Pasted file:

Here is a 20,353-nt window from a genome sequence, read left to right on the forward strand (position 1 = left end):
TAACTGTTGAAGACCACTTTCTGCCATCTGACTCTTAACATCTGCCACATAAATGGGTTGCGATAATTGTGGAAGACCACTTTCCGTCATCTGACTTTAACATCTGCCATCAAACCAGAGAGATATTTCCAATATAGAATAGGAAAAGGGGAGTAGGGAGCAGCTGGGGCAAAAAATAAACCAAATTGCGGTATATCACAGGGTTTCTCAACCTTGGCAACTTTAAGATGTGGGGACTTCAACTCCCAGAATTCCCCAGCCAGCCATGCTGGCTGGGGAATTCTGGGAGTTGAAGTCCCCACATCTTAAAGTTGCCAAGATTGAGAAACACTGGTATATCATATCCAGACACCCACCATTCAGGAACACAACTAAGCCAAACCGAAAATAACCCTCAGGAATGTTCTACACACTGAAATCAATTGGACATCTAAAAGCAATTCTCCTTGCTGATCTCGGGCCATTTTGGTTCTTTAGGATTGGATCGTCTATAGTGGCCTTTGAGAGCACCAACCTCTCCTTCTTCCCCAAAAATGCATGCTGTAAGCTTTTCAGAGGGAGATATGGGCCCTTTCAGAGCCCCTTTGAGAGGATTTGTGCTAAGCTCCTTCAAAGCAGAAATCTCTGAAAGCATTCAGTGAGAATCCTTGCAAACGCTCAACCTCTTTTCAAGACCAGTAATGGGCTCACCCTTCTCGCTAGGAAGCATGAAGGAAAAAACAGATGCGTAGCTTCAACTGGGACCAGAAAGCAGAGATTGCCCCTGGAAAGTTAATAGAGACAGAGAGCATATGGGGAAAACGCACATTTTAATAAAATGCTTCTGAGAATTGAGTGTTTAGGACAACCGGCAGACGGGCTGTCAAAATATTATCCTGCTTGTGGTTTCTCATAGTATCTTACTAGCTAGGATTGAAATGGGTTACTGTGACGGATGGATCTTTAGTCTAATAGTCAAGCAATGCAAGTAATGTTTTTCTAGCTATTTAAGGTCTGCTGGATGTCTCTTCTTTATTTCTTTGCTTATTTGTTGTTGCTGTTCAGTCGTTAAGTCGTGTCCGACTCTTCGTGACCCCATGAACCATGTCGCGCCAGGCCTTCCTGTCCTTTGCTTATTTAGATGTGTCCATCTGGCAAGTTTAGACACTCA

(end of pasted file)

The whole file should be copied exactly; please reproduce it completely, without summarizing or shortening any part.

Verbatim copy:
Here is a 20,353-nt window from a genome sequence, read left to right on the forward strand (position 1 = left end):
TAACTGTTGAAGACCACTTTCTGCCATCTGACTCTTAACATCTGCCACATAAATGGGTTGCGATAATTGTGGAAGACCACTTTCCGTCATCTGACTTTAACATCTGCCATCAAACCAGAGAGATATTTCCAATATAGAATAGGAAAAGGGGAGTAGGGAGCAGCTGGGGCAAAAAATAAACCAAATTGCGGTATATCACAGGGTTTCTCAACCTTGGCAACTTTAAGATGTGGGGACTTCAACTCCCAGAATTCCCCAGCCAGCCATGCTGGCTGGGGAATTCTGGGAGTTGAAGTCCCCACATCTTAAAGTTGCCAAGATTGAGAAACACTGGTATATCATATCCAGACACCCACCATTCAGGAACACAACTAAGCCAAACCGAAAATAACCCTCAGGAATGTTCTACACACTGAAATCAATTGGACATCTAAAAGCAATTCTCCTTGCTGATCTCGGGCCATTTTGGTTCTTTAGGATTGGATCGTCTATAGTGGCCTTTGAGAGCACCAACCTCTCCTTCTTCCCCAAAAATGCATGCTGTAAGCTTTTCAGAGGGAGATATGGGCCCTTTCAGAGCCCCTTTGAGAGGATTTGTGCTAAGCTCCTTCAAAGCAGAAATCTCTGAAAGCATTCAGTGAGAATCCTTGCAAACGCTCAACCTCTTTTCAAGACCAGTAATGGGCTCACCCTTCTCGCTAGGAAGCATGAAGGAAAAAACAGATGCGTAGCTTCAACTGGGACCAGAAAGCAGAGATTGCCCCTGGAAAGTTAATAGAGACAGAGAGCATATGGGGAAAACGCACATTTTAATAAAATGCTTCTGAGAATTGAGTGTTTAGGACAACCGGCAGACGGGCTGTCAAAATATTATCCTGCTTGTGGTTTCTCATAGTATCTTACTAGCTAGGATTGAAATGGGTTACTGTGACGGATGGATCTTTAGTCTAATAGTCAAGCAATGCAAGTAATGTTTTTCTAGCTATTTAAGGTCTGCTGGATGTCTCTTCTTTATTTCTTTGCTTATTTGTTGTTGCTGTTCAGTCGTTAAGTCGTGTCCGACTCTTCGTGACCCCATGAACCATGTCGCGCCAGGCCTTCCTGTCCTTTGCTTATTTAGATGTGTCCATCTGGCAAGTTTAGACACTCA